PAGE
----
The way Patrick Wiercioch sees it, his current position as a healthy scratch on the Ottawa Senators blueline is all about a number’s game.
As in the number of games he has played in the NHL.
Before Wednesday’s game against the Detroit Red Wings, Senators coach Paul MacLean had a heart-to-heart talk with Wiercioch and Eric Gryba, telling them they could be rotated in and out of the lineup in order to give veteran Joe Corvo regular duty.
Accordingly, Wiercioch didn’t play in the 6-1 win over Detroit and stayed out of the lineup Friday against Anaheim.
Corvo played his 688th career NHL game Friday versus the Anaheim Ducks. Wiercioch has played in 58 big league games, while Gryba played in his 40th Friday.
“You want to be in the lineup, you want to help contribute to the success, but probably having some more experience back there helped us out (against Detroit),” said Wiercioch, who spent the first eight games of the season with Jared Cowen as his defence partner.
“(MacLean) was honest about it, he told both of us to our face that what was going on, that there was no second guessing about what their reasoning was.”
Wiercioch is reasonably satisfied with his offensive production — he has five assists in eight games — but after the club’s mediocre start to the season, he recognized that there were no guarantees the Senators would be sticking with the status quo. MacLean has asked the 6-5, 210-pound Wiercioch to be more physical.
“As a team, we probably were not where we needed to be,” he said. “We want to get wins and we want to succeed and sometimes, he’s got to shake things up.”
Gryba, who missed most of training camp due to an injury, started slowly, but began to feel more comfortable, beginning with the Senators’ 5-2 win over the New Jersey Devils Oct. 17.
“Every day, the league gets faster and faster and it’s not an easy process to catch up,” said Gryba, who scored the opening goal against Detroit.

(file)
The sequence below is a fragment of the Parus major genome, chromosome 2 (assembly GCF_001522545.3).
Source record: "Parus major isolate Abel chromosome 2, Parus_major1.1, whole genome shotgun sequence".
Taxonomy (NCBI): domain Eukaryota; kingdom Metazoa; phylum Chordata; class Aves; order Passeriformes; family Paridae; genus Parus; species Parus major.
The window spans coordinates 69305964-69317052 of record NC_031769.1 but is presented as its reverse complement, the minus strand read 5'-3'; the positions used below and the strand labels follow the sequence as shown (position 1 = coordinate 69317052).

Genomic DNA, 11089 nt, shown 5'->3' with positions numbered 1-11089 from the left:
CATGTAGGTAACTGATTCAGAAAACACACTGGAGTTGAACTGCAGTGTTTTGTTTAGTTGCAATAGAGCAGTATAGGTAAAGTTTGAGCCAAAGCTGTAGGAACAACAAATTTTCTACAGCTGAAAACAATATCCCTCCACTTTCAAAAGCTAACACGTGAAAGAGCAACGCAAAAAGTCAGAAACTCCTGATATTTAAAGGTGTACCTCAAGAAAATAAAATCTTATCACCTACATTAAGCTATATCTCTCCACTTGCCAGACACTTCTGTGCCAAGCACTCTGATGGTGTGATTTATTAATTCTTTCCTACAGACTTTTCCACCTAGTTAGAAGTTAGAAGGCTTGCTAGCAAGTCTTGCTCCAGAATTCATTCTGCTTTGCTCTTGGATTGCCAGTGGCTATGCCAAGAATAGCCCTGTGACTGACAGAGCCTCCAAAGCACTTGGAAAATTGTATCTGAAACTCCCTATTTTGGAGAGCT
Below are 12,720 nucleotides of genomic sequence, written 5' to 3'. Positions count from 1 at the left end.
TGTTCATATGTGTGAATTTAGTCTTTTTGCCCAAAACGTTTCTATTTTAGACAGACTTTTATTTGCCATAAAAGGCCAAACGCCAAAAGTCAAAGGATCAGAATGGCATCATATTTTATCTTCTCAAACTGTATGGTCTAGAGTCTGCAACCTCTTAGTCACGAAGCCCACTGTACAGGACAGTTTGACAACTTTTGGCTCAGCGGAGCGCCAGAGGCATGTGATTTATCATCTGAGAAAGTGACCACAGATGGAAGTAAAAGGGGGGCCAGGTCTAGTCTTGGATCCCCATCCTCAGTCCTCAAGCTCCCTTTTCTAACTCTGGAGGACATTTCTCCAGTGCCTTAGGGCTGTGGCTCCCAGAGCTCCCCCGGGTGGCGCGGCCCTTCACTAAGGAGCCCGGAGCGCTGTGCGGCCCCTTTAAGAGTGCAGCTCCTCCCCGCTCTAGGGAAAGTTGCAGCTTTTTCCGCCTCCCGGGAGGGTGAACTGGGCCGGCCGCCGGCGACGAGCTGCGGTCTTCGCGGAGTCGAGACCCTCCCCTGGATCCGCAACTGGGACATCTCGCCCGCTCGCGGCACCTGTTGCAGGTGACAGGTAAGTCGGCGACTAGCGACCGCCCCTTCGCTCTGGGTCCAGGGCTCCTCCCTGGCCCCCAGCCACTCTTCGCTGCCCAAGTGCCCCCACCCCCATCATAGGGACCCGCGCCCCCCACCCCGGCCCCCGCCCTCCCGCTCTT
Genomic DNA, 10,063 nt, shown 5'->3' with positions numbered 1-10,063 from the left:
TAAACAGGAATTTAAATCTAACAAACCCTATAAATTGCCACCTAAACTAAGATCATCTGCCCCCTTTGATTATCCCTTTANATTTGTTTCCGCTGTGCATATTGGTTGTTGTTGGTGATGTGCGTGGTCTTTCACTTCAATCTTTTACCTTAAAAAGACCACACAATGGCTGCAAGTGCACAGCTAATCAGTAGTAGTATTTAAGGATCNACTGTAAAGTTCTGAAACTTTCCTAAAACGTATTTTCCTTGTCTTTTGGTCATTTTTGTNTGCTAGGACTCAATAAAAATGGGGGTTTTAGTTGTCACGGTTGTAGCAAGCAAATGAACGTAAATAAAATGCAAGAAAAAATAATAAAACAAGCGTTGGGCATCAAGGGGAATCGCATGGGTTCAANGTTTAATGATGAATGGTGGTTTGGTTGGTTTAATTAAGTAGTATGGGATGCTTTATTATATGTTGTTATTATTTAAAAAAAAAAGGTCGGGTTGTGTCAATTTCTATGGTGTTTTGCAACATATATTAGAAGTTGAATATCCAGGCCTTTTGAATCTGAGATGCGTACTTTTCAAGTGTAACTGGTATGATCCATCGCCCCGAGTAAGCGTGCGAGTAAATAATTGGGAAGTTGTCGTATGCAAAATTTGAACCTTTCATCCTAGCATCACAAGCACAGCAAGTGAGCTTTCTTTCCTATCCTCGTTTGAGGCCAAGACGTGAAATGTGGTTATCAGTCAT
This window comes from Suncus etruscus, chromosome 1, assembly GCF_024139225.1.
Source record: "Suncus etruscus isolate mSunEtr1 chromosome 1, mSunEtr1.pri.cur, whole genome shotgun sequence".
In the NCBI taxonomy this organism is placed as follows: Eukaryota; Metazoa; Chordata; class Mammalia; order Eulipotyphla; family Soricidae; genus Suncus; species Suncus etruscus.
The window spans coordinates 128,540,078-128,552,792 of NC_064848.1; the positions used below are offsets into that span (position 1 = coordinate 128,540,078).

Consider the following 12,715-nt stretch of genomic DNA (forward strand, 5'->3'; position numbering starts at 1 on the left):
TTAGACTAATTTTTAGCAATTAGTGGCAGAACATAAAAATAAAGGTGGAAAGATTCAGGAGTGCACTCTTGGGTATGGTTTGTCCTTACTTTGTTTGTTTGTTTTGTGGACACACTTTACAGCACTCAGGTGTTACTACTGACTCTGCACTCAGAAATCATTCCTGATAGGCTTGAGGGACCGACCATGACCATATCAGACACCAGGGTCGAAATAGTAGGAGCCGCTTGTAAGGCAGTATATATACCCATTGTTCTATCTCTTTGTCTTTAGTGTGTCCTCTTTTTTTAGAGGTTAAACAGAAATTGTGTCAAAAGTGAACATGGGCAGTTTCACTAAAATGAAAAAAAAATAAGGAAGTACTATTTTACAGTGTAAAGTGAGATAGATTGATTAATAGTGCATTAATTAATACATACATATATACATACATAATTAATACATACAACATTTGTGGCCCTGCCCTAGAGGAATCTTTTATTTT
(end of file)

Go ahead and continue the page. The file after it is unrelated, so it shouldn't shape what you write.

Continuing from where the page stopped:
METHOT EYEING CHANGE
Senators defencemen Marc Methot is seriously contemplating wearing a visor after a close call Wednesday against Detroit. A stray puck off the stick of Detroit’s Pavel Datsyuk came within centimetres of his left eye, resulting in stitches and an ugly welt. Methot knows the damage could have been much worse.
“I’ve considered putting a visor on for a couple of years, because every time I see an accident or an injury occur, a serious injury, it makes me cringe,” he said. “I’m sensitive to that. Anything around the face is usually pretty serious. I would like to make the transition (to a visor). I’m trying, but it’s not easy. But I’m not going to lie.”
Jakob Silfverberg says it felt “a little bit awkward” being in the visiting dressing room at the Canadian Tire Centre.
Silfverberg was the key player for Anaheim — the Ducks also received prospect Stefan Noesen and a first-round draft pick — in the summer trade for Bobby Ryan.
“I didn’t see it coming,” he acknowledges. “When we had our final meetings (after the 2012-13 season), I didn’t have any idea. Of course, I was a bit surprised.”
When it did occur, he admits to wondering if he could have done anything different.
“If you’re traded, you always wonder why you get traded, but looking back to my previous season, I think I played well. I can’t say I’m disappointed in myself or anything like that.”
It didn’t take long for Silfverberg, a Swede, to discover that movement is a big part of the NHL world.
“It’s the business over here,” he said. “People move and people come.”